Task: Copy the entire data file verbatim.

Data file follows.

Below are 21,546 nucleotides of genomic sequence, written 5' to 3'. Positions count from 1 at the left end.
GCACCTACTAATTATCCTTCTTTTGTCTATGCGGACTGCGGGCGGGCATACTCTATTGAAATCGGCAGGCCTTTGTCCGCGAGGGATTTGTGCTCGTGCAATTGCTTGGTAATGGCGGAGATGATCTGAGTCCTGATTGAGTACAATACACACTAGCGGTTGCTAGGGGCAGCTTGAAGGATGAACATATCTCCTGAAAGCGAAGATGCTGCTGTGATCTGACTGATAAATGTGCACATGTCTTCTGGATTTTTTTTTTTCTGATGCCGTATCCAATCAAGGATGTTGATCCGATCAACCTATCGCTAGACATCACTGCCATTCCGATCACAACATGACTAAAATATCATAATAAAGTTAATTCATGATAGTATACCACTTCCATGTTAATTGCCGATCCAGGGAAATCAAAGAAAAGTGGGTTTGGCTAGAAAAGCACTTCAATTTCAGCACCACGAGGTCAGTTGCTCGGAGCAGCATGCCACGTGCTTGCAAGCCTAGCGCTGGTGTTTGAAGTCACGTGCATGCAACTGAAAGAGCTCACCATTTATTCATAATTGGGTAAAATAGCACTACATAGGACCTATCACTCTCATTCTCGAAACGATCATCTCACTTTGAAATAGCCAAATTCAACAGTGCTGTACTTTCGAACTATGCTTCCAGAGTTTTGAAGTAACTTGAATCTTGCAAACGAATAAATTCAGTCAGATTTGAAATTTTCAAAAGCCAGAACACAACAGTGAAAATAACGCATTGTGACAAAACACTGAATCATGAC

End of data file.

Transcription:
Below are 21,546 nucleotides of genomic sequence, written 5' to 3'. Positions count from 1 at the left end.
GCACCTACTAATTATCCTTCTTTTGTCTATGCGGACTGCGGGCGGGCATACTCTATTGAAATCGGCAGGCCTTTGTCCGCGAGGGATTTGTGCTCGTGCAATTGCTTGGTAATGGCGGAGATGATCTGAGTCCTGATTGAGTACAATACACACTAGCGGTTGCTAGGGGCAGCTTGAAGGATGAACATATCTCCTGAAAGCGAAGATGCTGCTGTGATCTGACTGATAAATGTGCACATGTCTTCTGGATTTTTTTTTTTCTGATGCCGTATCCAATCAAGGATGTTGATCCGATCAACCTATCGCTAGACATCACTGCCATTCCGATCACAACATGACTAAAATATCATAATAAAGTTAATTCATGATAGTATACCACTTCCATGTTAATTGCCGATCCAGGGAAATCAAAGAAAAGTGGGTTTGGCTAGAAAAGCACTTCAATTTCAGCACCACGAGGTCAGTTGCTCGGAGCAGCATGCCACGTGCTTGCAAGCCTAGCGCTGGTGTTTGAAGTCACGTGCATGCAACTGAAAGAGCTCACCATTTATTCATAATTGGGTAAAATAGCACTACATAGGACCTATCACTCTCATTCTCGAAACGATCATCTCACTTTGAAATAGCCAAATTCAACAGTGCTGTACTTTCGAACTATGCTTCCAGAGTTTTGAAGTAACTTGAATCTTGCAAACGAATAAATTCAGTCAGATTTGAAATTTTCAAAAGCCAGAACACAACAGTGAAAATAACGCATTGTGACAAAACACTGAATCATGAC